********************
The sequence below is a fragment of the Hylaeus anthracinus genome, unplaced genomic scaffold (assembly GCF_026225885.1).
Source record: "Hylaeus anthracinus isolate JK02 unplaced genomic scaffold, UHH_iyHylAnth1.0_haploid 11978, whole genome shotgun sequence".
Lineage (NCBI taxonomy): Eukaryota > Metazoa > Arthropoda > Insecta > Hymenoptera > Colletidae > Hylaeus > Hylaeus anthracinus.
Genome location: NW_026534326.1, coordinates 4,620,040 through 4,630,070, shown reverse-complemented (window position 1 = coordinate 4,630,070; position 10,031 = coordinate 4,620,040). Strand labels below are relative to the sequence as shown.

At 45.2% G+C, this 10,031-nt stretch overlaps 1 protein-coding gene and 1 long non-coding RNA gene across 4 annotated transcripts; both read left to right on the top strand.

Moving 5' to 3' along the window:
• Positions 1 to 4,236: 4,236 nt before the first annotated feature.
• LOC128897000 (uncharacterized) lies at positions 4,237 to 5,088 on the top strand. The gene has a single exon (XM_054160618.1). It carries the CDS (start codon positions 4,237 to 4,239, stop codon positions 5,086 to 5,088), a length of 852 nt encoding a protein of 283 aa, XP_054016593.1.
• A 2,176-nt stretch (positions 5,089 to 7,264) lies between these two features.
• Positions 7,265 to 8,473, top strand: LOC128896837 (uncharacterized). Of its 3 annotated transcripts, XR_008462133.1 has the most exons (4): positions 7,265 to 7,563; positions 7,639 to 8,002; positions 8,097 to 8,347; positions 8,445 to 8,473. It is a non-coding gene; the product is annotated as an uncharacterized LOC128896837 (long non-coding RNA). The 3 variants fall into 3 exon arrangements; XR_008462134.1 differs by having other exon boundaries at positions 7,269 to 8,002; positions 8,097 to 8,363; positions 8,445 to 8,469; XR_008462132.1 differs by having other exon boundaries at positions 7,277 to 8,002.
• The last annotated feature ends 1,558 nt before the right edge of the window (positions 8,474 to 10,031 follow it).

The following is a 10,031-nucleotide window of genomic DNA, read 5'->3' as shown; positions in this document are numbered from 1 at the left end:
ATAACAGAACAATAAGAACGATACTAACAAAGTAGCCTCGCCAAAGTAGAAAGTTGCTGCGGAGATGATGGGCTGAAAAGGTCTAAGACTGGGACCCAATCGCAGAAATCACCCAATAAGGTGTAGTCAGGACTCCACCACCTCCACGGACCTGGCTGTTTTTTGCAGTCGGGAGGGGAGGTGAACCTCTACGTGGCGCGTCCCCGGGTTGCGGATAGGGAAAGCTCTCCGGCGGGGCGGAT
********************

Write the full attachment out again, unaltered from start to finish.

The sequence below is a fragment of the Hylaeus anthracinus genome, unplaced genomic scaffold (assembly GCF_026225885.1).
Source record: "Hylaeus anthracinus isolate JK02 unplaced genomic scaffold, UHH_iyHylAnth1.0_haploid 11978, whole genome shotgun sequence".
Lineage (NCBI taxonomy): Eukaryota > Metazoa > Arthropoda > Insecta > Hymenoptera > Colletidae > Hylaeus > Hylaeus anthracinus.
Genome location: NW_026534326.1, coordinates 4,620,040 through 4,630,070, shown reverse-complemented (window position 1 = coordinate 4,630,070; position 10,031 = coordinate 4,620,040). Strand labels below are relative to the sequence as shown.

At 45.2% G+C, this 10,031-nt stretch overlaps 1 protein-coding gene and 1 long non-coding RNA gene across 4 annotated transcripts; both read left to right on the top strand.

Moving 5' to 3' along the window:
• Positions 1 to 4,236: 4,236 nt before the first annotated feature.
• LOC128897000 (uncharacterized) lies at positions 4,237 to 5,088 on the top strand. The gene has a single exon (XM_054160618.1). It carries the CDS (start codon positions 4,237 to 4,239, stop codon positions 5,086 to 5,088), a length of 852 nt encoding a protein of 283 aa, XP_054016593.1.
• A 2,176-nt stretch (positions 5,089 to 7,264) lies between these two features.
• Positions 7,265 to 8,473, top strand: LOC128896837 (uncharacterized). Of its 3 annotated transcripts, XR_008462133.1 has the most exons (4): positions 7,265 to 7,563; positions 7,639 to 8,002; positions 8,097 to 8,347; positions 8,445 to 8,473. It is a non-coding gene; the product is annotated as an uncharacterized LOC128896837 (long non-coding RNA). The 3 variants fall into 3 exon arrangements; XR_008462134.1 differs by having other exon boundaries at positions 7,269 to 8,002; positions 8,097 to 8,363; positions 8,445 to 8,469; XR_008462132.1 differs by having other exon boundaries at positions 7,277 to 8,002.
• The last annotated feature ends 1,558 nt before the right edge of the window (positions 8,474 to 10,031 follow it).

The following is a 10,031-nucleotide window of genomic DNA, read 5'->3' as shown; positions in this document are numbered from 1 at the left end:
ATAACAGAACAATAAGAACGATACTAACAAAGTAGCCTCGCCAAAGTAGAAAGTTGCTGCGGAGATGATGGGCTGAAAAGGTCTAAGACTGGGACCCAATCGCAGAAATCACCCAATAAGGTGTAGTCAGGACTCCACCACCTCCACGGACCTGGCTGTTTTTTGCAGTCGGGAGGGGAGGTGAACCTCTACGTGGCGCGTCCCCGGGTTGCGGATAGGGAAAGCTCTCCGGCGGGGCGGAT